Arugam Bridge

John Headland, P.E., Principal, Moffatt & Nichol A?a??a?? Sri Lanka COPRI Team Leader

February 3, 2005

Arugam Bridge

Our journey started in Hambantota, the site of the largest reported tsunami height (11 m). The central fishing harbor and the surrounding home areas were severely damaged, and many were killed (about 4,000). We verified water marks that support the 11 m value. Some ancient masonry seawalls were toppled by the wave as was a transmission tower (actually, a floating bus knocked the tower over).

We spoke to a local resident, a 36 year old man. He approached us to thank us for coming to his village to help. We explained that we were here as engineers to understand what happened so that future
disasters could be avoided. The man’s wife and three daughters survived the event. Unfortunately, his parents and his sister’s family (except for one small girl) were all killed. It was a heart-rending story; he asked us to pray for him. Suddenly, our mission seemed insignificant and shallow compared to his suffering. Upon reflection, however, it seems that in our role as civil engineers, we must learn from this tragic experience in order to help in any–albeit small–way. That is our hope. A few moments later, we saw the initial construction of a new inland village of 5,000 homes where residents who used to live near the water will live.

It took us four hours to travel from Hambantota to Arugam Bay, a distance of 170 km, via an inland route, due to the absence of a road along the coast (in the vicinity of Yala [Ruhana] National Park.) The scenery was exquisitely beautiful, with leafy jungles, large mountainous outcrops, rubber and teak trees, and, amazingly, a herd of distant elephants. An advantage of our inland excursion was that we had the opportunity to observe Sri Lankan life unaffected by the tsunami. Accordingly, we saw village fairs, simple farmers’ homes, and more smiling faces. The scenes were a striking contrast to the decimated villages along the coast, and helped us to understanding what had been destroyed.

Lithium borderline personality We arrived in Arugam Bay, the surfer’s paradise of Sri Lanka, in the early afternoon. Conspicuous from a distance was the damaged Arugam bridge. As we observed the bridge, we could see that one of the piers had shifted, the likely result of bed scour from the extreme velocities produced at the bridge as tsunami-elevated waters filled and emptied Arugam Bay. Similarly, the bridge’s southern approach causeway was eroded away, leaving a large gap between fast land and the southern end of the bridge. In the absence of a working bridge, Canadian Marines were taking locals across the coastal tidal inlet in Zodiac boats, which they had been doing for weeks. The small inlet allowed communication of ocean and bay waters. The littoral drift appears to move from north to south and had formed a long spit from the updrift shoreline. As a result, the small inlet was situated directly adjacent to the downdrift shoreline. Efforts had been made to close the inlet with sand so that vehicles could pass to the south along the beach; however, the inlet reopened during high tide.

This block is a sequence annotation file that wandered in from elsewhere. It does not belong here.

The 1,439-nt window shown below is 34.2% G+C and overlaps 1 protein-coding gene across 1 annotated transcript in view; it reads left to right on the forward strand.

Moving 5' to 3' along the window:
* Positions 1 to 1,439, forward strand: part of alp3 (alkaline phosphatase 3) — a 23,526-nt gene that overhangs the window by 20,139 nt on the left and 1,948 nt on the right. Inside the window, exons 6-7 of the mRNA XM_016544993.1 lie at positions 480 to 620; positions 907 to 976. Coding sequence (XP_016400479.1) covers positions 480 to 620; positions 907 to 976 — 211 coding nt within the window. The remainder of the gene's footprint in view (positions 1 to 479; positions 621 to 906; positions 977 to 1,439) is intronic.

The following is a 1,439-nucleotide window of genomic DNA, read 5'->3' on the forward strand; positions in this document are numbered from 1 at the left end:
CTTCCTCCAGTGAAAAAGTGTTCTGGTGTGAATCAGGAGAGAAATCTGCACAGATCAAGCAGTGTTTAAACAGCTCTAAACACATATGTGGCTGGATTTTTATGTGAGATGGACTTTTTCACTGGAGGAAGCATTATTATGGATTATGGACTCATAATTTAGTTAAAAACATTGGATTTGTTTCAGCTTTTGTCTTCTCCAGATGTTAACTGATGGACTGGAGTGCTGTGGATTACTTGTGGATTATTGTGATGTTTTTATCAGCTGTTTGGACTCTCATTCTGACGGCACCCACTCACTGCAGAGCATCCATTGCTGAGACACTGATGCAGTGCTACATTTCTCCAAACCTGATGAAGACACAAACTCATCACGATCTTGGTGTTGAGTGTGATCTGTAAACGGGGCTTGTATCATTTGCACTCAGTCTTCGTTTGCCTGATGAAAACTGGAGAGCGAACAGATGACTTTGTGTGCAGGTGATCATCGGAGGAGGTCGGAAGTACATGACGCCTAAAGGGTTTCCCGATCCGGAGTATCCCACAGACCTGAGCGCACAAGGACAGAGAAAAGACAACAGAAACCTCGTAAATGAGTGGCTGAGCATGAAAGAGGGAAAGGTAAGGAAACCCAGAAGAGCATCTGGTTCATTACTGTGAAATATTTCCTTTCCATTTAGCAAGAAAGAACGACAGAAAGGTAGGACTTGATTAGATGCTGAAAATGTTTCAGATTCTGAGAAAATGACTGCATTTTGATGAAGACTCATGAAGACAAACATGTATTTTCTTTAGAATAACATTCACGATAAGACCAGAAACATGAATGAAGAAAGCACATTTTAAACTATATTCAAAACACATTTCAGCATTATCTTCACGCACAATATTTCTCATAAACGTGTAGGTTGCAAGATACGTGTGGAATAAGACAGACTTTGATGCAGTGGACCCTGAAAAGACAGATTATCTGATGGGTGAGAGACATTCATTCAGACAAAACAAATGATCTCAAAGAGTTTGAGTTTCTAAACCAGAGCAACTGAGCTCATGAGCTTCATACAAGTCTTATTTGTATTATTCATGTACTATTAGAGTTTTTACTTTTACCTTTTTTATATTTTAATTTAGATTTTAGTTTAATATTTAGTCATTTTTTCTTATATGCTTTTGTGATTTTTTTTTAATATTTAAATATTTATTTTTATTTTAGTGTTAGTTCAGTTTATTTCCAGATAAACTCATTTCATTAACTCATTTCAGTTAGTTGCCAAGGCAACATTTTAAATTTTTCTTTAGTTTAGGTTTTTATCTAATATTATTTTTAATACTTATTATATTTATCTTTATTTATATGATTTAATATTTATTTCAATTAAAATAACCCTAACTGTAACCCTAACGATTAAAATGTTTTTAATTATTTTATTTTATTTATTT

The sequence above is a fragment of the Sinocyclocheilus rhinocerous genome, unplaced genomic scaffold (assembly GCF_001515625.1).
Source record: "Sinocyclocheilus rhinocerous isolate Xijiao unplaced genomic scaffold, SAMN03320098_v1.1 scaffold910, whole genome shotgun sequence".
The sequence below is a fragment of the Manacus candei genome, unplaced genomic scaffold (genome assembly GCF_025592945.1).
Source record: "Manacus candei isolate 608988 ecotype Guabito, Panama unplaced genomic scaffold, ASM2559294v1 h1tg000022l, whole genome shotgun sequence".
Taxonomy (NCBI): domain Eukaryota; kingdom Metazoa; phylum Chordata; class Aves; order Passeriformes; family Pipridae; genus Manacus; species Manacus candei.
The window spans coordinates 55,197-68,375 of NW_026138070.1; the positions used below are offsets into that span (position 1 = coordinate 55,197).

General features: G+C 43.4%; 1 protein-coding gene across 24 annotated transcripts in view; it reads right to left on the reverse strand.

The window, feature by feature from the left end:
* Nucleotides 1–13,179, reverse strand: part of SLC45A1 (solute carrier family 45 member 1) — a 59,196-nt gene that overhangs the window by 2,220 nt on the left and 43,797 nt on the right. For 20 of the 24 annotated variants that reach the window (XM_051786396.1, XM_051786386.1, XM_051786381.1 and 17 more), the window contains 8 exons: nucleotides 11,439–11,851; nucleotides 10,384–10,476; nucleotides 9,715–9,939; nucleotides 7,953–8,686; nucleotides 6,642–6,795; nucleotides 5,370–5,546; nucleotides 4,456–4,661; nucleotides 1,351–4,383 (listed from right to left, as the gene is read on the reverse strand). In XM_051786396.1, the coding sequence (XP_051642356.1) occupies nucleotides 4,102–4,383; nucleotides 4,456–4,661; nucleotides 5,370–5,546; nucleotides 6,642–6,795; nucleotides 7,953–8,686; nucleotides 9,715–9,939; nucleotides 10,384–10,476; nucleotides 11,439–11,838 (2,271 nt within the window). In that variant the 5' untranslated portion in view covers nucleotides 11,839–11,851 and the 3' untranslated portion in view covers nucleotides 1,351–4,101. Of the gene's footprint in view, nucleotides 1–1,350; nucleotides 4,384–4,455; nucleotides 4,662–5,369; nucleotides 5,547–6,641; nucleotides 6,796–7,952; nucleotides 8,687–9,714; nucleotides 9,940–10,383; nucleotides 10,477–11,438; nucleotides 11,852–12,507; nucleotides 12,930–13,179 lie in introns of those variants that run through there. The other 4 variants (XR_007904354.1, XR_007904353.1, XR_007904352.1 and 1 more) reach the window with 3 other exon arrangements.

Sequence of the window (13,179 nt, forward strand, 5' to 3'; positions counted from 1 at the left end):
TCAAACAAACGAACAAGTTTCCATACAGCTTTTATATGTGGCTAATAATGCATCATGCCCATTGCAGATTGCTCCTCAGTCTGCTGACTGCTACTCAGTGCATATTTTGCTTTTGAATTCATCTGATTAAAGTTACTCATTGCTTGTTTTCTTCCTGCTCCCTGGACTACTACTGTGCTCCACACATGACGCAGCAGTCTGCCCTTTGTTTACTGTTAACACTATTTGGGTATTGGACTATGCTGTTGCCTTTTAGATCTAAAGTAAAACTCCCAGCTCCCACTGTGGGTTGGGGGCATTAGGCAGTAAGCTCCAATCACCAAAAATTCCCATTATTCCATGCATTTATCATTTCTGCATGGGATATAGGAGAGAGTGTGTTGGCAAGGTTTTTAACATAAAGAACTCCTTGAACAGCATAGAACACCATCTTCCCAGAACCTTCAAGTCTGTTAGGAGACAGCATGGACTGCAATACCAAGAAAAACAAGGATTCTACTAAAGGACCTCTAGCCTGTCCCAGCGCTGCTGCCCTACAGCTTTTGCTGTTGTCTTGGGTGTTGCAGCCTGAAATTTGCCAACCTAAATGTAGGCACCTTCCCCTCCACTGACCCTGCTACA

The Marines told us that a large portion of their efforts focused on water supply. A challenge was that the salt waters of the tsunami had forced much of the lighter, fresh, water from local wells. As a result, they had to pump large amounts of salt water from the wells before fresh water would return and could be used. Of the 500 available wells, only 75 were up and running.

Next, we visited the town of Komari. The damage here was very severe. Unlike other areas that we had visited, this was a relatively narrow barrier island (one could stand in the roadway and see both the ocean and the bay). Furthermore, the tsunami was at least five meters high here. In some locations, there were swaths that extended from ocean to bay. Homes within the swath appear to have been planed off by the tsunami; there were few vestiges. Strangely, only palm trees remained (palms seem to have survived the tsunami throughout Sri Lanka). As is the case for hurricanes in the U.S., barrier island communities are particularly vulnerable to tsunami effects. Both Komari and Arugam Bay are located in the Ampara District in which more citizens perished than in any other district of Sri Lanka (more than 10,000 people).

We drove over several additional bridge/causeway structures (Kormani, Tambiluvil, Sinnamahatluvaran, Kalioda) on our way to Batticaloa, each damaged and repaired to varying degrees. The principle cause of damage was scour of earthen approaches leading to the small bridge spans. In many cases, the more severe erosion was on the bayward side of the causeways. In most cases, the tidal inlet to the ocean was either a very small opening or was already closed to littoral drift.

Just before sunset, we arrived at Kalmunai. Our estimate of watermark elevations suggested that the tsunami here was not as high as at other locations (approximately 5 m). Building density, on the other hand, was extremely high, and can be envisaged as single-family apartments, side by side, one or two stories high. A few roads and alleys separate these apartment homes. As a result, a tremendous number of people fell victim to the tsunami. A general phenomenon observed throughout the country was apparent in Kalmunia: the first few rows of houses were destroyed by the tsunami wave, and acted to dissipate it. Interior houses, as a result, were not as extensively damaged.

Our coastline voyage ended at Batticoloa. Our guides advised us not to visit the area north of Batticoloa, as Tiger rebels (LTTE) in that region would not allow us passage.

Tomorrow is our last inspection day. We will visit Trincomalee, and return to the inland town of Anuradhapura. cheap online pharmacy generic viagra canada viagra vs cialis

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